One more thing is, after the WTC attack US immediately took action against Afganis, whereas when India tries to defend its borders from cross border terrorism, they call it as an offence...and say that its not good...both countries should start peace talks etc...so many times it has been proved that Pakistan supports terroism..directly or indirectly. but no one is taking any action against it...neither can India coz it dont want to oppose the world. India had stayed calm for last 50 yrs, but its the time to seriously think abt it and take some action. Pakistan has taken more than 30% of Jammu and Kashmir. Instead of giving it back to india, US is suggesting to make LOC as international border. What would hav US done if it were at India place? I think it is really sad. I dont want to hurt any American over here...but this is the fact what we are witnessing. any commnets on this are most welcomed.
Devesh H Rao
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Joined: Feb 09, 2002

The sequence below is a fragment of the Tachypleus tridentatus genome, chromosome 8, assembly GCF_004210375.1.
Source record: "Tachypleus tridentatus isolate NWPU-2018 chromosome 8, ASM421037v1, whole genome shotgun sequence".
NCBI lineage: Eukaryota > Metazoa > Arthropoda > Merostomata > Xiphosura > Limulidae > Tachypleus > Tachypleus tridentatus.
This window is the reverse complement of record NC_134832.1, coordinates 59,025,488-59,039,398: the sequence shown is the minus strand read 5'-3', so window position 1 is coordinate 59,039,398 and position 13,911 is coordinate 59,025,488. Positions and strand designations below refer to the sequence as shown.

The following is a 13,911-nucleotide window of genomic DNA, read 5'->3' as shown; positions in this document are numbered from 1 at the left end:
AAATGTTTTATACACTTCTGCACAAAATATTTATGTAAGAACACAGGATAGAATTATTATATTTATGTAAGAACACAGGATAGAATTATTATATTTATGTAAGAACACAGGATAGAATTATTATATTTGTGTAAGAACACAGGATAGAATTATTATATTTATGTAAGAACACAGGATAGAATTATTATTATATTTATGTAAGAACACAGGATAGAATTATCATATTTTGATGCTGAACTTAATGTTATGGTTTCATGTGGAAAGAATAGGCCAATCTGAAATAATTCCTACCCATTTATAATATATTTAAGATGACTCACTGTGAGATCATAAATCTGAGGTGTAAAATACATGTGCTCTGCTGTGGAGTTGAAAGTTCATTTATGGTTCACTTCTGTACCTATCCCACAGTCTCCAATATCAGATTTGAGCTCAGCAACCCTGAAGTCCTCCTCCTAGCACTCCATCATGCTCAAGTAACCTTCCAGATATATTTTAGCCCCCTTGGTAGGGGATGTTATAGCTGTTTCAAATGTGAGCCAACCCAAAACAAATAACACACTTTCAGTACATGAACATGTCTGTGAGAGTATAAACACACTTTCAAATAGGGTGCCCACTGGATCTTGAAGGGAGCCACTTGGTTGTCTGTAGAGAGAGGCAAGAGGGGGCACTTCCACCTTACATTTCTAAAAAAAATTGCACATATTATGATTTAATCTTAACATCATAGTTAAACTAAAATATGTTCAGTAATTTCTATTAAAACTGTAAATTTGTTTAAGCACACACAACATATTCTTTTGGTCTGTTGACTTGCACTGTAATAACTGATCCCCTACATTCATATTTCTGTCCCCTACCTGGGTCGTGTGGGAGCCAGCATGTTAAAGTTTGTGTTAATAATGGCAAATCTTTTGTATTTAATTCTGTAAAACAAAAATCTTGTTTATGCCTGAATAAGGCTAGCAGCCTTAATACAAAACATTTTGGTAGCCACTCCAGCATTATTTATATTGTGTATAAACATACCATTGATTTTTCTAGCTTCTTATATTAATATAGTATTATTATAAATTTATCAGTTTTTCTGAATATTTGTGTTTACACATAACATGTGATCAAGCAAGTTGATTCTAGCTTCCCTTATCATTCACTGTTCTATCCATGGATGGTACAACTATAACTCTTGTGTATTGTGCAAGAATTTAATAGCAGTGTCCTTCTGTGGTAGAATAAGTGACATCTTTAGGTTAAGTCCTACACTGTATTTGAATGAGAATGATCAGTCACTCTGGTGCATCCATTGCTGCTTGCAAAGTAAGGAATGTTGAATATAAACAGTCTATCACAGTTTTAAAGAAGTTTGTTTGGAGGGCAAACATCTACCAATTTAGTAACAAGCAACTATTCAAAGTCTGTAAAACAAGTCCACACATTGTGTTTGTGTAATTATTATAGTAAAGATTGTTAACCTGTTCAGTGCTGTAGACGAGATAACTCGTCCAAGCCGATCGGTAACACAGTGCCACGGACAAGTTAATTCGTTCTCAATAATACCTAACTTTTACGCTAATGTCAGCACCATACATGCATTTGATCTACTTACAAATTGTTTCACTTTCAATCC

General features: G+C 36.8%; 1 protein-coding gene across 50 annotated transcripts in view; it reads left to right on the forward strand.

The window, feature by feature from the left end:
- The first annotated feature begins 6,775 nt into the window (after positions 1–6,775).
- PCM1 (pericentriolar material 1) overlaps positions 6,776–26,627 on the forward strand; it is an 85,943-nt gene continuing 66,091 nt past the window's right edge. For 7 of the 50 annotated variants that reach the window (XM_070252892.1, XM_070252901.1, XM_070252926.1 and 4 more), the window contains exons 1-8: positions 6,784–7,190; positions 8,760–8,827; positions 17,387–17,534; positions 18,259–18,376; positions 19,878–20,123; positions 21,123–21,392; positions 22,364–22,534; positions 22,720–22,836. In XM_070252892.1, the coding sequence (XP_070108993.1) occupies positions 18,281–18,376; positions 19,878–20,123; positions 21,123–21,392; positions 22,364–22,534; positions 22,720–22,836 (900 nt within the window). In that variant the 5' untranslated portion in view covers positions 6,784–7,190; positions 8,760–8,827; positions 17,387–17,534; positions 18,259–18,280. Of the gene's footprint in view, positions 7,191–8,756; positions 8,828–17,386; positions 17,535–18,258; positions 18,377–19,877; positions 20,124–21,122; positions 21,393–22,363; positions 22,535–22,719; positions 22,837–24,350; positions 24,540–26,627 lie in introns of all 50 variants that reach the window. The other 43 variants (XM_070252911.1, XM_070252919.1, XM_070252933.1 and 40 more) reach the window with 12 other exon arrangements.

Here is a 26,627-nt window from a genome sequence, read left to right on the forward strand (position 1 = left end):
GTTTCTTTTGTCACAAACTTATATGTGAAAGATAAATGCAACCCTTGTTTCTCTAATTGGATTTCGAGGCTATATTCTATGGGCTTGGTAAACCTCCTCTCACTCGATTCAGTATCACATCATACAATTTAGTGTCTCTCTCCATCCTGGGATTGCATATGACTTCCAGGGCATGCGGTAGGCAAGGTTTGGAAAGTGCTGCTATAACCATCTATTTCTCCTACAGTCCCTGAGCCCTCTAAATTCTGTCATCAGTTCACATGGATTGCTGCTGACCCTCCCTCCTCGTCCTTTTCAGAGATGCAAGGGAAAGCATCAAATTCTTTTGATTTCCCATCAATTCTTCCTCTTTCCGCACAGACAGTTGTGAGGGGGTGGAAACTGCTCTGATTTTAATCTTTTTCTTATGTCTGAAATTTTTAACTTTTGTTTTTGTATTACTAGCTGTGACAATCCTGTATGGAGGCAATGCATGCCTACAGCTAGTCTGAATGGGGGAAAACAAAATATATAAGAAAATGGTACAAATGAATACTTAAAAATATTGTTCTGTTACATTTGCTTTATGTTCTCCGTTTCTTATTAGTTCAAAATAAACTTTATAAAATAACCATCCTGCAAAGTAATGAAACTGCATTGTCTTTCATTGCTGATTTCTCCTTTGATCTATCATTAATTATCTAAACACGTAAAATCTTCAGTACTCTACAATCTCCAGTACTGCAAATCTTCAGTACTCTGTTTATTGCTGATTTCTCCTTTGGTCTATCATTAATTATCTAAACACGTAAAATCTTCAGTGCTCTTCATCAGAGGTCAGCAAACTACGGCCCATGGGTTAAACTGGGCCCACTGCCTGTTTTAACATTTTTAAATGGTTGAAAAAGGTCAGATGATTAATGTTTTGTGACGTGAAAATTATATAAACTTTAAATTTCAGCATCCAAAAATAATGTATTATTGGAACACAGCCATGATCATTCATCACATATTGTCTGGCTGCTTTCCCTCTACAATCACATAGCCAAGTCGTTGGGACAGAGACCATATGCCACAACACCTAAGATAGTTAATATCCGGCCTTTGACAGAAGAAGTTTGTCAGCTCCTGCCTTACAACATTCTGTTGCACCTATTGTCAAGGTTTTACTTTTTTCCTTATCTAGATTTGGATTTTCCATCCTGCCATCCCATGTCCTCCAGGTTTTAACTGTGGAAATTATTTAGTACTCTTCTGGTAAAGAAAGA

Posts: 687

Originally posted by Ashish Agrawal:
U r right Sonny, an anti-american sentiment has evolved in India.

Hate would be a much exaggerated word to define the emotion it is more kind of mistrust.
The US practices double standards and it is not new. To give an example when India and Pakistan were involved in the 1971 war the Americans had sent in their pacific fleet into the Indian ocean to put pressure on the Indians while what India was doing then was similar to what US is doing now in Iraq more so something which was very much valid from India�s perspective as the refugees from the then east Bengal were flooding India and it would have created a security problem for India if this had been allowed to continue.